Thomas Buocz and Professor Iris Eisenberger, BOKU Institute of Law, have co-authored an article on "Bitcoin and the GDPR: Allocating Responsibility in Distributed Networks" together with Professor Tina Ehrke-Rabel and Dr. Elisabeth Hödl. The article will be published in the journal "Computer Law and Security Review: The International Journal of Technology Law and Practice" and is now available online. It uses the example of the cryptocurrency Bitcoin and the General Data Protection Regulation (GDPR) to show how distributed networks challenge the mechanism of legal responsibility. The article was written as a part of the research project 'KryptoStaat', funded by the Government of the Province of Styria.

 

The full text of the article "Bitcoin and the GDPR: Allocating Responsibility in Distributed Networks" is available on the Computer Law & Security Review page.

The Computer Law and Security Review (CLSR) is an international journal of technology law and practice providing a major platform for publication of high quality research, policy and legal analysis within the field of IT law and computer security.


Full text: Thomas Buocz, Tina Ehrke-Rabel, Elisabeth Hödl and Iris Eisenberger, 'Bitcoin and the GDPR: Allocating Responsibility in Distributed Networks' (2019) CLSR, forthcoming.

DOI: https://doi.org/10.1016/j.clsr.2018.12.003


Abstract:

This article uses the example of the cryptocurrency Bitcoin and the General Data Protection Regulation (GDPR) to show how distributed networks challenge existing legal mechanisms of allocating responsibility. The Bitcoin network stores personal data by automated means. Furthermore, full nodes qualify as establishments and the network offers a service to citizens in the EU. The data processing within the Bitcoin network therefore falls into the material and territorial scope of the GDPR. To protect data subjects, the GDPR allocates responsibility to the controller, who determines the ‘how’ and the ‘why’ of the data processing. However, the distributed structure of the Bitcoin network blurs the lines between actors who are responsible and actors who are worth protecting. Neither the Bitcoin users running lightweight nodes or full nodes nor the miners determine the ‘how’ and the ‘why’ of the data processing. They carry out their network activities according to the Bitcoin protocol, which can only be adopted and enforced by a collective of full nodes and miners. Members of this collective are joint controllers under Article 26 GDPR, which obliges them to clearly and transparently determine their respective responsibilities for compliance with the GDPR. However, this mechanism fails because of the very structure it aims to eliminate. Therefore, a solution to allocating responsibility for data protection in distributed networks lies outside the GDPR.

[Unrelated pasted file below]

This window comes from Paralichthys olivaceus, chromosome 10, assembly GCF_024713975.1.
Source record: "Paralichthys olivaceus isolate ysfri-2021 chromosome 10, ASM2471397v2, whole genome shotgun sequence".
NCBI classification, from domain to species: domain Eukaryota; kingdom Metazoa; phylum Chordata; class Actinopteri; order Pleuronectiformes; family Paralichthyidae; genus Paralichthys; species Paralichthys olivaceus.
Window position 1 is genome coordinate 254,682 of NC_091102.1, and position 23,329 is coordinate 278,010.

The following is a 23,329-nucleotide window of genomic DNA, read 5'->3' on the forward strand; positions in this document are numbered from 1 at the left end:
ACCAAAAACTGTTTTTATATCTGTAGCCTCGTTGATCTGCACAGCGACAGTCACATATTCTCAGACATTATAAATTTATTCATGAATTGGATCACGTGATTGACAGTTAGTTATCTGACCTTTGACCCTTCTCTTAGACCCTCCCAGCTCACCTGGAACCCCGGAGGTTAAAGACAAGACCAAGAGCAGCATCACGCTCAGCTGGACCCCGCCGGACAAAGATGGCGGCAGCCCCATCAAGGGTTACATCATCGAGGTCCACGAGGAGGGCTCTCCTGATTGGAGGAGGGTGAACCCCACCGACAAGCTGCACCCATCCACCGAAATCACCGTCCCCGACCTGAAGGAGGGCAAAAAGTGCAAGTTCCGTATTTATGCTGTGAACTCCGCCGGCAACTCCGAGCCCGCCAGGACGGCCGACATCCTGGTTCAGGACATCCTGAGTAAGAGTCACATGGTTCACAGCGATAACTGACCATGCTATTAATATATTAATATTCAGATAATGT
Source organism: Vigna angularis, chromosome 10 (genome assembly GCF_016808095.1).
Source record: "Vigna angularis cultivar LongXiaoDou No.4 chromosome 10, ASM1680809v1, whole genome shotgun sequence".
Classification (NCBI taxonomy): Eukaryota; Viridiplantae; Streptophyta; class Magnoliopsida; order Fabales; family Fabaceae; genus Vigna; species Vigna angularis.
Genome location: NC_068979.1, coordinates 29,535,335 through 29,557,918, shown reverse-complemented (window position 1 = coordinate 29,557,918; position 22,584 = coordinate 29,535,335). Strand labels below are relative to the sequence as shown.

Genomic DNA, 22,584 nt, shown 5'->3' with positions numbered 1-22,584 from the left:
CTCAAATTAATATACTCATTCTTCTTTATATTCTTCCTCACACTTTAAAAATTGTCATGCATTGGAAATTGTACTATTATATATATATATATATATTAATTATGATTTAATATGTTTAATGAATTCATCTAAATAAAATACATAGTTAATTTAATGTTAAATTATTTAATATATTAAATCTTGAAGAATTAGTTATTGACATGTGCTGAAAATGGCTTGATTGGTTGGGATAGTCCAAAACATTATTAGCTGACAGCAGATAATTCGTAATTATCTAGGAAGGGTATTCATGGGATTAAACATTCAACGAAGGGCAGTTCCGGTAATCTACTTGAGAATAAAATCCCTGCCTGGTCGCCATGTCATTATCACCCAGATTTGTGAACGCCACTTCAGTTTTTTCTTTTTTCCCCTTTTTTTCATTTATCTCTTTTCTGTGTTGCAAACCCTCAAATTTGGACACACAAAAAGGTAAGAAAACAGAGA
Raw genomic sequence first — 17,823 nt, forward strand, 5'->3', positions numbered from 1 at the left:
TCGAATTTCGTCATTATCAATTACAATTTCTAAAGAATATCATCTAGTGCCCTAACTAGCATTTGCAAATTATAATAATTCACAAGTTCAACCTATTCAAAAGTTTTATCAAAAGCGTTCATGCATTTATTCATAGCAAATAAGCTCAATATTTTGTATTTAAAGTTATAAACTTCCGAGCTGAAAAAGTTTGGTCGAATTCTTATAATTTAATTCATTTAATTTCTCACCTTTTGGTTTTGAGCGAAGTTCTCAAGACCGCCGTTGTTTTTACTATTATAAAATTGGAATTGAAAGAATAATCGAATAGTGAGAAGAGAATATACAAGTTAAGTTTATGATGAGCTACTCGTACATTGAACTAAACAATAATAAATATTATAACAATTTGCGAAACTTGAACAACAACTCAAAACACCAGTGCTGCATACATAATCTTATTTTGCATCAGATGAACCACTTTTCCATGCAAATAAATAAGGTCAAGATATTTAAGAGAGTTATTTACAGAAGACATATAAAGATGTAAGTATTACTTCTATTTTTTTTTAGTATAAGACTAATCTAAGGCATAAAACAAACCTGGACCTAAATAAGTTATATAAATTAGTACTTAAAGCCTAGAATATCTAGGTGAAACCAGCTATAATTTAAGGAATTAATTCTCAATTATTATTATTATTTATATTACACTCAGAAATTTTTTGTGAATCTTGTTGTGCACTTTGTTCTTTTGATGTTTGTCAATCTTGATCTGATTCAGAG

Keywords: Bitcoin, Blockchain, Distributed networks, General Data Protection Regulation, Legal responsibility, Data protection, Personal data


Authors:

Thomas Buocz, Institute of Law, BOKU

Professor Dr. Iris Eisenberger, M.Sc. (LSE), Institute of Law, BOKU

Professor Dr. Tina Ehrke-Rabel, Department of Tax and Fiscal Law, University of Graz

Dr. Elisabeth Hödl, Ubifacts


Kryptostaat:

This publication was written as a part of the research project 'KryptoStaat', which was funded by the Government of the Province of Styria.

More information on the research project 'Kryptostaat' is available here.


31.01.2019